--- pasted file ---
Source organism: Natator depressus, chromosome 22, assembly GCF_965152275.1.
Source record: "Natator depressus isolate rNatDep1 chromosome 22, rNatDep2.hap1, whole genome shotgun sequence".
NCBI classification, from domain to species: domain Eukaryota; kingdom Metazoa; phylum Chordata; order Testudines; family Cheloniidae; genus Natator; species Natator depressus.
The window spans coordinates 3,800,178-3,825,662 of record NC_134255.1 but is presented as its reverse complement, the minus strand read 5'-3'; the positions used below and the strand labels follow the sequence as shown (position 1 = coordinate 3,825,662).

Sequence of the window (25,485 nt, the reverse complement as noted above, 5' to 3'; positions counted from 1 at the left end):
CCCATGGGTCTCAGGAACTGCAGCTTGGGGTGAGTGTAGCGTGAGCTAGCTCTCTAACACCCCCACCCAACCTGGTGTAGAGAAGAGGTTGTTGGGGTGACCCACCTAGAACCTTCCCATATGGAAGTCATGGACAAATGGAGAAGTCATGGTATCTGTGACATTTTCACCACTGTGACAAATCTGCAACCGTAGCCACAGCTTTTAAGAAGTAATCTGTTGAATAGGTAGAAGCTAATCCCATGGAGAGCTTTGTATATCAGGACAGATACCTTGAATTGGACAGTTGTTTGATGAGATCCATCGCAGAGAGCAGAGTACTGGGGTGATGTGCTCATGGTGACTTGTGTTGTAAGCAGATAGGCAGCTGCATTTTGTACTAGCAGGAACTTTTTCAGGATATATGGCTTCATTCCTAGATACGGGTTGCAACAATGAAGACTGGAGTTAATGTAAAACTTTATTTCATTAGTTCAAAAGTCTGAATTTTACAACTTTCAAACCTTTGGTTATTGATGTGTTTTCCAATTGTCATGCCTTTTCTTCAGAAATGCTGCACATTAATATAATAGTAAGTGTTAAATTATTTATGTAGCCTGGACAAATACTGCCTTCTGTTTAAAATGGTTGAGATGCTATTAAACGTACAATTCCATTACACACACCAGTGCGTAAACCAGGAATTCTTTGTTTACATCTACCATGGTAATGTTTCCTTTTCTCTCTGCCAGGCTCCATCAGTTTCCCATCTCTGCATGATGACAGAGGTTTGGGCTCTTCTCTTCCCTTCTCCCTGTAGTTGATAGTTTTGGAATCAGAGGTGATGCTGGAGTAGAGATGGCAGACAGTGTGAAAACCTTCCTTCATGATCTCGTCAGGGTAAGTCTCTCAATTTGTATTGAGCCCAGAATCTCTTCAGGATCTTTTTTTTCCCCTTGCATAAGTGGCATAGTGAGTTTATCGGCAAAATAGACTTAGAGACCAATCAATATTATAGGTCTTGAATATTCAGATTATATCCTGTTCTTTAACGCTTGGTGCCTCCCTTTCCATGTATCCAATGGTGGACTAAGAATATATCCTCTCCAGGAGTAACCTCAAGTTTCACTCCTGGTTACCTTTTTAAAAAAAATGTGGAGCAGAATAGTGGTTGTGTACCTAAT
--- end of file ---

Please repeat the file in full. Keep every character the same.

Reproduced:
Source organism: Natator depressus, chromosome 22, assembly GCF_965152275.1.
Source record: "Natator depressus isolate rNatDep1 chromosome 22, rNatDep2.hap1, whole genome shotgun sequence".
NCBI classification, from domain to species: domain Eukaryota; kingdom Metazoa; phylum Chordata; order Testudines; family Cheloniidae; genus Natator; species Natator depressus.
The window spans coordinates 3,800,178-3,825,662 of record NC_134255.1 but is presented as its reverse complement, the minus strand read 5'-3'; the positions used below and the strand labels follow the sequence as shown (position 1 = coordinate 3,825,662).

Sequence of the window (25,485 nt, the reverse complement as noted above, 5' to 3'; positions counted from 1 at the left end):
CCCATGGGTCTCAGGAACTGCAGCTTGGGGTGAGTGTAGCGTGAGCTAGCTCTCTAACACCCCCACCCAACCTGGTGTAGAGAAGAGGTTGTTGGGGTGACCCACCTAGAACCTTCCCATATGGAAGTCATGGACAAATGGAGAAGTCATGGTATCTGTGACATTTTCACCACTGTGACAAATCTGCAACCGTAGCCACAGCTTTTAAGAAGTAATCTGTTGAATAGGTAGAAGCTAATCCCATGGAGAGCTTTGTATATCAGGACAGATACCTTGAATTGGACAGTTGTTTGATGAGATCCATCGCAGAGAGCAGAGTACTGGGGTGATGTGCTCATGGTGACTTGTGTTGTAAGCAGATAGGCAGCTGCATTTTGTACTAGCAGGAACTTTTTCAGGATATATGGCTTCATTCCTAGATACGGGTTGCAACAATGAAGACTGGAGTTAATGTAAAACTTTATTTCATTAGTTCAAAAGTCTGAATTTTACAACTTTCAAACCTTTGGTTATTGATGTGTTTTCCAATTGTCATGCCTTTTCTTCAGAAATGCTGCACATTAATATAATAGTAAGTGTTAAATTATTTATGTAGCCTGGACAAATACTGCCTTCTGTTTAAAATGGTTGAGATGCTATTAAACGTACAATTCCATTACACACACCAGTGCGTAAACCAGGAATTCTTTGTTTACATCTACCATGGTAATGTTTCCTTTTCTCTCTGCCAGGCTCCATCAGTTTCCCATCTCTGCATGATGACAGAGGTTTGGGCTCTTCTCTTCCCTTCTCCCTGTAGTTGATAGTTTTGGAATCAGAGGTGATGCTGGAGTAGAGATGGCAGACAGTGTGAAAACCTTCCTTCATGATCTCGTCAGGGTAAGTCTCTCAATTTGTATTGAGCCCAGAATCTCTTCAGGATCTTTTTTTTCCCCTTGCATAAGTGGCATAGTGAGTTTATCGGCAAAATAGACTTAGAGACCAATCAATATTATAGGTCTTGAATATTCAGATTATATCCTGTTCTTTAACGCTTGGTGCCTCCCTTTCCATGTATCCAATGGTGGACTAAGAATATATCCTCTCCAGGAGTAACCTCAAGTTTCACTCCTGGTTACCTTTTTAAAAAAAATGTGGAGCAGAATAGTGGTTGTGTACCTAAT